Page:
Travel Fashion: How to Look Good on the Go

Looking good on the go often starts with knowing what you like and what you feel best in.
Looking good on the go often starts with knowing what you like and what you feel best in.
© Les and Dave Jacobs/cultura/Corbis

You open the car door and exit the driver's seat, stretching your arms and legs. It's been a full day of driving and you have just 30 minutes to check in to the hotel and meet your colleagues -- some of whom you've never actually seen in person. It's time to make a good first impression, but your shirt is wrinkled, there's a Rorschach stain on your pants because of an unfortunate ketchup incident, and your hair has taken on the appearance of the "before" photo in a hair product commercial.

If "looking good on the go" were a ship, it would have sailed a long time ago.

Truth is, whatever your mode of travel, looking your best starts long before departure. To prep like a pro, you'll want to strategically select certain luggage pieces, clothing items, and hair and skin care products.

Overwhelmed? No need. Becoming a gorgeous (or handsome) traveler is even easier than entering an online bidding war for a mystery hotel room. Start with your wardrobe. Select a two- or three-color palette and stick with it. With a few pairs of pants and shirts, and a couple of cardigans or jackets, you can mix and match the separates for different looks and end up packing fewer items. Add a few accessories to your wardrobe, like scarves, belts and jewelry, and you'll have even more options.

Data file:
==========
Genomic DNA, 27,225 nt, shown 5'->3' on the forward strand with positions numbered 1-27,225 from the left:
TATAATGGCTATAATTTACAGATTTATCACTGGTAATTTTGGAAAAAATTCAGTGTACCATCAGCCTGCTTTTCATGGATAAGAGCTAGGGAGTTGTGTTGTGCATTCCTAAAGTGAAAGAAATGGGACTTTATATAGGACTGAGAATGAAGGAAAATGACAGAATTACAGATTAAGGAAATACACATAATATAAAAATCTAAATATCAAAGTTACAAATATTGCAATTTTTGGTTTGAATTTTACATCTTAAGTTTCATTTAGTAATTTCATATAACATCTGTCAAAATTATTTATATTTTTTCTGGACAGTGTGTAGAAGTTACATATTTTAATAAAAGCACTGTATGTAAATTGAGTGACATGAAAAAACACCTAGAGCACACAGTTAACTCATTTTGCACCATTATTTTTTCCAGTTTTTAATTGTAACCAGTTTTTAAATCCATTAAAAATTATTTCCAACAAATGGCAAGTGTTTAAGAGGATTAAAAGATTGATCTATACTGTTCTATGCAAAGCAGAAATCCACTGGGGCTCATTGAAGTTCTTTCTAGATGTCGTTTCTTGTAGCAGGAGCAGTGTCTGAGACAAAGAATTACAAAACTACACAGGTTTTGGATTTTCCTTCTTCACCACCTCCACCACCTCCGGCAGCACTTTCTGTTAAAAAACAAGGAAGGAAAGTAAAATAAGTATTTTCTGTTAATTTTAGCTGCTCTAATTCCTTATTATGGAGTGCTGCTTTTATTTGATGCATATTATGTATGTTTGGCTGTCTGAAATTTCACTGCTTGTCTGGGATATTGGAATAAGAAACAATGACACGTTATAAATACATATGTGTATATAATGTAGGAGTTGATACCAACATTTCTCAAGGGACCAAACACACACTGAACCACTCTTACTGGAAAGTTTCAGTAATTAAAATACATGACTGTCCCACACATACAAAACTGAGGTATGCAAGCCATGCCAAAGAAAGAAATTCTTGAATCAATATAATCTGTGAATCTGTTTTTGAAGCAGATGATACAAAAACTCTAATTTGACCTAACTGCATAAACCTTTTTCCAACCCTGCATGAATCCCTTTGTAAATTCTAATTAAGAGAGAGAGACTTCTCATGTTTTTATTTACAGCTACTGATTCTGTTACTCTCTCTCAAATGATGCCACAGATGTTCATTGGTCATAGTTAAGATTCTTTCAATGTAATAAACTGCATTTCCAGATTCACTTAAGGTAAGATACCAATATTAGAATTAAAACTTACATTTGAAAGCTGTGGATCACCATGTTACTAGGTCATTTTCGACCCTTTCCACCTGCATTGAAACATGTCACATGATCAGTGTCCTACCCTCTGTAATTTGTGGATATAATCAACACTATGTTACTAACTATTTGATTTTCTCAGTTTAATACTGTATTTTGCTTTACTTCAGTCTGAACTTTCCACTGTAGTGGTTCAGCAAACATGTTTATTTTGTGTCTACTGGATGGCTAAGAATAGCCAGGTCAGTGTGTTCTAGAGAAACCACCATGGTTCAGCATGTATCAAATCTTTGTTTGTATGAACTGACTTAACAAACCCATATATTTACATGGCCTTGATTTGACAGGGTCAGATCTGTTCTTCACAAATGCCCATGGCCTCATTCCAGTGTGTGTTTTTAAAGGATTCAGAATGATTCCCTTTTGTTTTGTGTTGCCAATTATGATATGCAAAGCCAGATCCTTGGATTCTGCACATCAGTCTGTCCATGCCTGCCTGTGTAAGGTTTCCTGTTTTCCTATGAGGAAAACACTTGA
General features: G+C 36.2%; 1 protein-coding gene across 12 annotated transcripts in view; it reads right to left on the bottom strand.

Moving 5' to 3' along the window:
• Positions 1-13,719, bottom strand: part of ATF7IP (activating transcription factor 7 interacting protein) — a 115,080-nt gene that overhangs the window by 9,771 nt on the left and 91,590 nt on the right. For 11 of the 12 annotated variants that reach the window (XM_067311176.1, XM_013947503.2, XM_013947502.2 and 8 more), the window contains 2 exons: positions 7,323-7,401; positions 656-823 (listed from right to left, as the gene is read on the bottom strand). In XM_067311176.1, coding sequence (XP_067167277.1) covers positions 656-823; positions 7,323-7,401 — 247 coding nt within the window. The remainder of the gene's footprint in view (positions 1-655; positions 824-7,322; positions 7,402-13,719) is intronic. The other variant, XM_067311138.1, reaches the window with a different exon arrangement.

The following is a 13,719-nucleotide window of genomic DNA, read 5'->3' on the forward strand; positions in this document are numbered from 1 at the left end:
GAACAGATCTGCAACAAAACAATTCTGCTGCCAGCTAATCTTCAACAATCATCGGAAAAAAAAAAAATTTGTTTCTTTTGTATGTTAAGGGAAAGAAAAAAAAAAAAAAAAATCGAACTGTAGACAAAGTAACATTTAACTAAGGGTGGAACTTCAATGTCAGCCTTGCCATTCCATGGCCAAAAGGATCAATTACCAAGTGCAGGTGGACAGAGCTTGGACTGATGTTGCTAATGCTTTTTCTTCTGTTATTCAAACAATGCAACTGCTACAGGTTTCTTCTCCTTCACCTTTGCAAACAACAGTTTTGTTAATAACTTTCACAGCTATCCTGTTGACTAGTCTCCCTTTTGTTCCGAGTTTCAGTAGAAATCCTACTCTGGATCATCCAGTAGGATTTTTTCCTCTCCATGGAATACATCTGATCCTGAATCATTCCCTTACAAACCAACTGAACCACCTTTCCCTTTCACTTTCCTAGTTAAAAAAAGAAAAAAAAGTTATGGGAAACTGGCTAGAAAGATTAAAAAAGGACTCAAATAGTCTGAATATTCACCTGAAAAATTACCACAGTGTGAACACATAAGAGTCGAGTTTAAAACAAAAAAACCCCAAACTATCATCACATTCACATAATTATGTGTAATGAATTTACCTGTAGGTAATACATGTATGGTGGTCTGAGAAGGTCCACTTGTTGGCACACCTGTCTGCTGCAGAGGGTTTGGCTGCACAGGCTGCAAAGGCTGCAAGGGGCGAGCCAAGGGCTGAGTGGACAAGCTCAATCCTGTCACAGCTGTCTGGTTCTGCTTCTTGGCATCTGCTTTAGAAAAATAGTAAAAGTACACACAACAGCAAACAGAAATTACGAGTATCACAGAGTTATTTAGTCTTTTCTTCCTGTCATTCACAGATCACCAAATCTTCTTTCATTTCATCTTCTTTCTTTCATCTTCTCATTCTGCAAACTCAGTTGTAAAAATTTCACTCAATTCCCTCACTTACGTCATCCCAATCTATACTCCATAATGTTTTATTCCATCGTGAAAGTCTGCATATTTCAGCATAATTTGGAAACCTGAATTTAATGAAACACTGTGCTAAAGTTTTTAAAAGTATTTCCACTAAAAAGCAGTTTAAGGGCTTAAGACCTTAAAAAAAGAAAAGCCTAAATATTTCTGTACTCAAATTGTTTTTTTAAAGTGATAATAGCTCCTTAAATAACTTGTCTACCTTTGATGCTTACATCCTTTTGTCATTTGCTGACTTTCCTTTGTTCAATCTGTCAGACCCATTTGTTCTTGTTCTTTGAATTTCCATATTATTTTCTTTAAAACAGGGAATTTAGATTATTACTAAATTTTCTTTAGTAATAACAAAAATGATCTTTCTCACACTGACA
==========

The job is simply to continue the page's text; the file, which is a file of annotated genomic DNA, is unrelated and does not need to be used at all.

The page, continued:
Tencel, known generically as lyocell, is a fabric made from wood pulp that's wrinkle resistant and often blended with cotton, silk and other materials. Polyester, polyester blends and spandex blends tend to wrinkle less, too, thanks to a manufacturing process that impregnates the cloth with resin and helps it maintain its original shape.

In general, to avoid wrinkled clothing as you travel, keep this guide in mind:

• Choose thick fabrics over thin.

• Choose loosely woven fabrics over tightly woven.

• Choose print fabrics over solids (the prints make wrinkles less noticeable).

[source: O'Donnell]

Pay attention to the terminology used on fabric labels, too. "Wrinkle resistant" means a fabric won't take on a raisinlike texture after a few hours in the car, but that it still might benefit from a gentle smoothing with a warm iron. "Wrinkle free," on the other hand, refers to garments that can be washed, dried and worn without any ironing [source: Tasker].